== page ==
Post by Alessandro Tagliapietra
Thanks for helping Mantas,
- before first boot /etc/machine-id is empty (and I think that's expected)
- right after boot, /etc/machine-id isn't writable because the root fs is
mounted as readonly from fstab
- after the /etc overlay is mounted /etc/machine-id should still be the
one from the underlying filesystem and at this point is also writable,
however it's still empty
[ 3.577477] systemd: Initializing machine ID from random generator.
[ 3.584284] systemd: Installed transient /etc/machine-id file.
however /etc/machine-id shouldn't be writable at that point, what should I
do? Make our overlay mount unit depend on whatever service is generating
machine-id and make sure our mount happens before the generation of
The assumption is that the machine-id is accessible and remains stable
during the entire system uptime, once the host PID 1 initialized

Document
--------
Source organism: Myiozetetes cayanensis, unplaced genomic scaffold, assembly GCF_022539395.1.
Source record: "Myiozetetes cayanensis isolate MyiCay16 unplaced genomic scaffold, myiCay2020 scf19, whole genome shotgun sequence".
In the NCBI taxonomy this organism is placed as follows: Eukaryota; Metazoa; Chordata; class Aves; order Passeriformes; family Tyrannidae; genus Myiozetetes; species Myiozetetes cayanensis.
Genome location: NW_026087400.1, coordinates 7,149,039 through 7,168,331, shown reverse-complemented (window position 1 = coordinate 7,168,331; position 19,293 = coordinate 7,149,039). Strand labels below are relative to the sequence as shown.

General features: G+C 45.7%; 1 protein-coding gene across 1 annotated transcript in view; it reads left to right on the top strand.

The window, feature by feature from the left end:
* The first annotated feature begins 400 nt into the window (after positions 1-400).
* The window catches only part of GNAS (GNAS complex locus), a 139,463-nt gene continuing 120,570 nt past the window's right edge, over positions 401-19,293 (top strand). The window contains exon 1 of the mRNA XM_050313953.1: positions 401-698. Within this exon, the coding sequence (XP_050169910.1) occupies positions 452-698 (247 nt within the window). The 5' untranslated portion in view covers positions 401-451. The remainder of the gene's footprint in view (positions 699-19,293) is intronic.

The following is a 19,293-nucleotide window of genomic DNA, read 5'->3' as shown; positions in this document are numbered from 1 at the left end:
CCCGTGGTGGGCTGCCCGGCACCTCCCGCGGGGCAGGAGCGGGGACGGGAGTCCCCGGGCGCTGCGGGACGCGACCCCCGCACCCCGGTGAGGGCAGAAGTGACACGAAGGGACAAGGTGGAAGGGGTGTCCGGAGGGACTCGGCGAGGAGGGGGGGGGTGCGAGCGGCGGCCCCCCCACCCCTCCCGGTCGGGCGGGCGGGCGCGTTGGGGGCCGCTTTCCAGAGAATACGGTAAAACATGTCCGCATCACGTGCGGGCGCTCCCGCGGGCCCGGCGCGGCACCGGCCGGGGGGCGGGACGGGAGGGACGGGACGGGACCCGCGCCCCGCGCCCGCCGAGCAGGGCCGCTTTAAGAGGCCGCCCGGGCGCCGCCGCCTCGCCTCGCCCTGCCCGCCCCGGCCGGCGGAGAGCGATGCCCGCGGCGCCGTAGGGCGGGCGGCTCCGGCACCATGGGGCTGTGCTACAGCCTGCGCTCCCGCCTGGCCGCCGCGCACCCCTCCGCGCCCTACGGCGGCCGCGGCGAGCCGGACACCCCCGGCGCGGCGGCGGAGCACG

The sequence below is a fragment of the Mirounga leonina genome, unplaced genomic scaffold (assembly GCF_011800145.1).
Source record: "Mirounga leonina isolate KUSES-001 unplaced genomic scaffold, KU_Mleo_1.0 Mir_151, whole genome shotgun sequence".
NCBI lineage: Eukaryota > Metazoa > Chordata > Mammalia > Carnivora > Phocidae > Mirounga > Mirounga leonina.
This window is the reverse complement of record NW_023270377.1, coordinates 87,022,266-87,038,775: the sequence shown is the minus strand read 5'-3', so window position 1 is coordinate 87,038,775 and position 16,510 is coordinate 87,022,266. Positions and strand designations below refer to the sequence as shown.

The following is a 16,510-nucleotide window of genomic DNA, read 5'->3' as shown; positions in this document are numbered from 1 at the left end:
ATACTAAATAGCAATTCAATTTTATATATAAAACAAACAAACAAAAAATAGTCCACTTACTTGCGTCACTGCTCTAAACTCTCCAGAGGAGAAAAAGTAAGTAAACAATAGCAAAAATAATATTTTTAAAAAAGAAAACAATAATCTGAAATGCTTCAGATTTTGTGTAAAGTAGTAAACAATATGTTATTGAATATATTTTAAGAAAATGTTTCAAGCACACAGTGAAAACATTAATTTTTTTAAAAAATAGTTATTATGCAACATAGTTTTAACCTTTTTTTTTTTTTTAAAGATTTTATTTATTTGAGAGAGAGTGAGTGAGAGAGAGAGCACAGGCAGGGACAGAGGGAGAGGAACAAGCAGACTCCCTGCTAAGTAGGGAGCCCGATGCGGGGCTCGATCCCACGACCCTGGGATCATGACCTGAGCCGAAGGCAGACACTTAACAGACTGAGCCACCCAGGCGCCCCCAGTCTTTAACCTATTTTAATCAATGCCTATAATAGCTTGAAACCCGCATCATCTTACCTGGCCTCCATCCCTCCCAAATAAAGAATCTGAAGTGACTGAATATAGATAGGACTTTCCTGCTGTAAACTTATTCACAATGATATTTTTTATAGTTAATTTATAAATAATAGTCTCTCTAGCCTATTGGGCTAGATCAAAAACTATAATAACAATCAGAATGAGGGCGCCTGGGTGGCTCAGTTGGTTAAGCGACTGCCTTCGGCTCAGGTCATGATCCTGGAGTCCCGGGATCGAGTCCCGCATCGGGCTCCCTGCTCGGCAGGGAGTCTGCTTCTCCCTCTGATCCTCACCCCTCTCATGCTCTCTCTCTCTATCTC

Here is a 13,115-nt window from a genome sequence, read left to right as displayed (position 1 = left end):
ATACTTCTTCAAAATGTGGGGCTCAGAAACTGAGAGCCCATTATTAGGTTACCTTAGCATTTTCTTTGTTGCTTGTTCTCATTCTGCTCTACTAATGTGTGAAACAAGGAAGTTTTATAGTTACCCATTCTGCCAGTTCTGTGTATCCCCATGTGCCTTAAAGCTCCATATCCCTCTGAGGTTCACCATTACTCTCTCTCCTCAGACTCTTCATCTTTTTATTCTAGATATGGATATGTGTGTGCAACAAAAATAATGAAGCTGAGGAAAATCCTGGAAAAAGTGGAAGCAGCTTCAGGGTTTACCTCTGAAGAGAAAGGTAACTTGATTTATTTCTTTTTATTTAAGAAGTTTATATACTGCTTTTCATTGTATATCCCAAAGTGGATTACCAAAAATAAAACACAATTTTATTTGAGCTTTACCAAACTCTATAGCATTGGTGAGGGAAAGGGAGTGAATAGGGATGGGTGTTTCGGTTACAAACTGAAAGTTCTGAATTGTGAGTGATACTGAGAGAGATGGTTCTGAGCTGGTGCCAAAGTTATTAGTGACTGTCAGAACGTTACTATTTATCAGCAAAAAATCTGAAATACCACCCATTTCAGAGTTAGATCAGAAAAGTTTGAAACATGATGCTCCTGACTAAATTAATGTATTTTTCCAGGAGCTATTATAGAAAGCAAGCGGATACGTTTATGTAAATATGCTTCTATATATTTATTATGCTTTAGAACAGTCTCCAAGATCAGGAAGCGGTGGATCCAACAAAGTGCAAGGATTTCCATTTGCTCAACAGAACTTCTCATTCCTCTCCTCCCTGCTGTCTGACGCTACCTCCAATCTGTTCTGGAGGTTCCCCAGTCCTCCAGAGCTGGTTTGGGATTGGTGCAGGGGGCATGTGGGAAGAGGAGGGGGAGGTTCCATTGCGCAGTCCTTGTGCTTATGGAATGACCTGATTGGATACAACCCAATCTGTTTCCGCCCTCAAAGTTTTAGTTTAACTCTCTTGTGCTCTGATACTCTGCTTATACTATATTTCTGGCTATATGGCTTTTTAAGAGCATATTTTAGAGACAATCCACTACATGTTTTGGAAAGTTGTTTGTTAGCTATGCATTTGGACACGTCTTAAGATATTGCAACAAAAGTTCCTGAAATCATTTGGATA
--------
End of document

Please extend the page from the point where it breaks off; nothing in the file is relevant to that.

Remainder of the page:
(i.e. afte transitioning from the initrd). Apps should be able to rely
that the machine ID just works and can be cached.
If you replace /etc/ with a different file system during runtime,
that's OK as long as that file remains accessible throughout.
Note that if /etc/machine-id is empty at boot and /etc read-only PID1
will generate a transient machine ID and write it to a file in /run
which it then bind mounts over /etc/machined-id, so that it appears
there unconditionallty. If you now replce /etc with your own overlayfs
you need to make sure to cover this bind mount too. Note that the
lower layers of an overlayfs refer to the specified top-level mount
points only: a lower layer is nt the whole tree of mounts but only the
mount you explicitly list.
This means you probably want to prepare your overlayfs at some
temporary location first, then bind mount the existing bind mount that
is /etc/machine-id over the overlayfs at the same place, and then move
the whole overlayfs to /etc into place. That way /etc/ is suddenly
replaced by your overlayfs but /etc/machine-id will be accessible in a
stable way continously.
Note that /etc/machine-id is used by various parts of systemd. DHCP
stuff is just one case. Logging uses it too and plenty other
stuff. Hence, you really should follow the documented behaviour of
machine-id, because if you don't then things will break all over the
Please see machine-id(5) for details about the file.
Lennart Poettering, Berlin